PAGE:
Note: click here to learn about proper heat-sealing technique.
Note: This is a review of the North American 40 Watt version. The 25 Watt version sold elsewhere may not work as described (see comment below).
The Quick and Easy Way to Start Heat Sealing
I bought this “Clover Mini Iron II” on Amazon for about $25 USD and it’s the first commercially available iron I’ve found that works well for heat sealing with no modifications. It arrived today, I plugged it in, waited for it to heat up, and I started heat sealing with no problems.
The Clover Mini Iron II has some nice features, like a fairly long cord with an on-off switch, three temperature settings (high, medium, and low), a little green light to show you when it’s turned on, and a guard around the heating element so you’re less likely to burn yourself or unintentionally melt your fabric. You can even buy smaller or larger tips for it, depending on what you want to use it for. The standard tip is about 22 mm (7/8”) wide, which is a pretty good size for making packrafts. The narrower tip, which looks to be about 1 cm wide, would be useful in some spots, and I may get one eventually.
One good thing I noticed right away is that this mini iron seems to be fairly solidly built. This is important for heat-sealing fabric, because you have to press pretty hard to get a proper seal, and if the iron is not built well, it may break. I read one review by someone on Amazon whose Clover broke right away, so maybe they’re not all welded properly inside, but this one seems good.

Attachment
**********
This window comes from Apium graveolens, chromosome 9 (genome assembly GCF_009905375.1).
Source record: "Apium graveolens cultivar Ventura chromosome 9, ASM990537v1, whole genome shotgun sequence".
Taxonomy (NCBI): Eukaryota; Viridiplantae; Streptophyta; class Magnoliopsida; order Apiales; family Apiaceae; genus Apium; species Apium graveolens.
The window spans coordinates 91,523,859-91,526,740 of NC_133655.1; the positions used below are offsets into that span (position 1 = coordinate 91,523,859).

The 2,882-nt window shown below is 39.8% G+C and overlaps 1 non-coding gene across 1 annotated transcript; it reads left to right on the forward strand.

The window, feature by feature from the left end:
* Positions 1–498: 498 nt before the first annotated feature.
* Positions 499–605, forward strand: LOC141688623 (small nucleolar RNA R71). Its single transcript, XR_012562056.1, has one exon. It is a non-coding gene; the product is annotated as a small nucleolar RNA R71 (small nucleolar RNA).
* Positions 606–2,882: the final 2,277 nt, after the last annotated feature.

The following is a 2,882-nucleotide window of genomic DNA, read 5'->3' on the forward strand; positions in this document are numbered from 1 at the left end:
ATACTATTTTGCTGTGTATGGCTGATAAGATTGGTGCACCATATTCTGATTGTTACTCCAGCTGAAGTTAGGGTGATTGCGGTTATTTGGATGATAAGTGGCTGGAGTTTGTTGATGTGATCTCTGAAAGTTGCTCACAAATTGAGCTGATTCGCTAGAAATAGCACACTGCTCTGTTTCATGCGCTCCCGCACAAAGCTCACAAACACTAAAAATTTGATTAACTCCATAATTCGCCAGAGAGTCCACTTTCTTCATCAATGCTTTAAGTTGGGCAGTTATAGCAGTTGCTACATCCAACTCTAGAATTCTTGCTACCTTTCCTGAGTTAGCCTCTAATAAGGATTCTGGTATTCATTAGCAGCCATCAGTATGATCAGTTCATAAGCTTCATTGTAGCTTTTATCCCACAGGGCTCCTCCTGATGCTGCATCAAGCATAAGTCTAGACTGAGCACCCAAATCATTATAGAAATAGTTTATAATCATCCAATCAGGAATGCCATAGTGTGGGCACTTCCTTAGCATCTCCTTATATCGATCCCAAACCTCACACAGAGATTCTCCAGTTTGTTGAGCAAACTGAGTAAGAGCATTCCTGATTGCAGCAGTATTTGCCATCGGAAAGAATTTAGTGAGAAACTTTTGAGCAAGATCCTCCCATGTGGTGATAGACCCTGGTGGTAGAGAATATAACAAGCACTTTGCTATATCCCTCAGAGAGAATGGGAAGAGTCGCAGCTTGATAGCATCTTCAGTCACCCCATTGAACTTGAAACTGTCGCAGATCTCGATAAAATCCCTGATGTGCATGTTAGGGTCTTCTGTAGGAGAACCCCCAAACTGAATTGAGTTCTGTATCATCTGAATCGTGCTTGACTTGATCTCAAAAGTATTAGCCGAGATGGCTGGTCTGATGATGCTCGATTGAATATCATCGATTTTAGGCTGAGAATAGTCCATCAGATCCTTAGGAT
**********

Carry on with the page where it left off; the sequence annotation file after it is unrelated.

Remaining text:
In order to get proper heat transfer from the heating element to the tip of the iron, you need to make sure the screw that holds the tip in place is tight. Because this screw changes temperature dramatically and frequently, it loosens quickly, so begin every session by checking its tightness. The Clover comes with a handy screwdriver for this purpose. (Personally, I would have preferred to have a second ironing tip in the kit instead of a flat-head screw driver, which most people already own.)
After plugging the iron in and turning it on, you need to wait about ten minutes for the iron to heat up fully. You will also have to wait a while if you change the temperature setting.
For sealing the fabrics I sell in the Shop, the “High” and “Mid” temperature settings seem to work best (depending on ambient temperature and other factors). Sometimes the High setting is a bit too hot – yesterday it was perfect, but today the Mid temperature works best. I’m not sure why, but it could be due to the wacky electrical wiring in my old house.
If you buy the optional Slim Line Tip for this iron (which I recommend for some projects), note that the end closer to the handle gets hotter than the forward tip.
I noticed that it’s fairly easy to move the temperature setting switch by accident while using the iron, so I’ve put a piece of tape over it to hold it in place. Problem solved.
The worst feature of this iron is the stand. It collapses too easily and the base is too narrow, so sometimes it tips over. I’m just going to set the Clover stand aside and use the stand that came with my soldering iron instead, but if you don’t have one of those, you could easily make a stand out of a beer can. Actually, the way the heat guard is designed, it prevents the tip from touching anything even if you set it down without a stand – a very nice feature.
Bottom line: in spite of a few minor flaws, this is the best iron I have found for anyone who wants to make a DIY Packraft. It’s available at low prices on eBay, Amazon, etc., and you can also buy it directly from the manufacturer. Just google it to find the best price in your country. Unless you already have an adjustable-temperature soldering iron you want to modify for heat-sealing your packraft, get a Clover Mini Iron II.
Note that I cannot vouch for the Clover’s suitability for heat-sealing fabrics sourced from other suppliers – they may have different activation and melting temperatures than the fabrics offered in the DIY Packraft shop.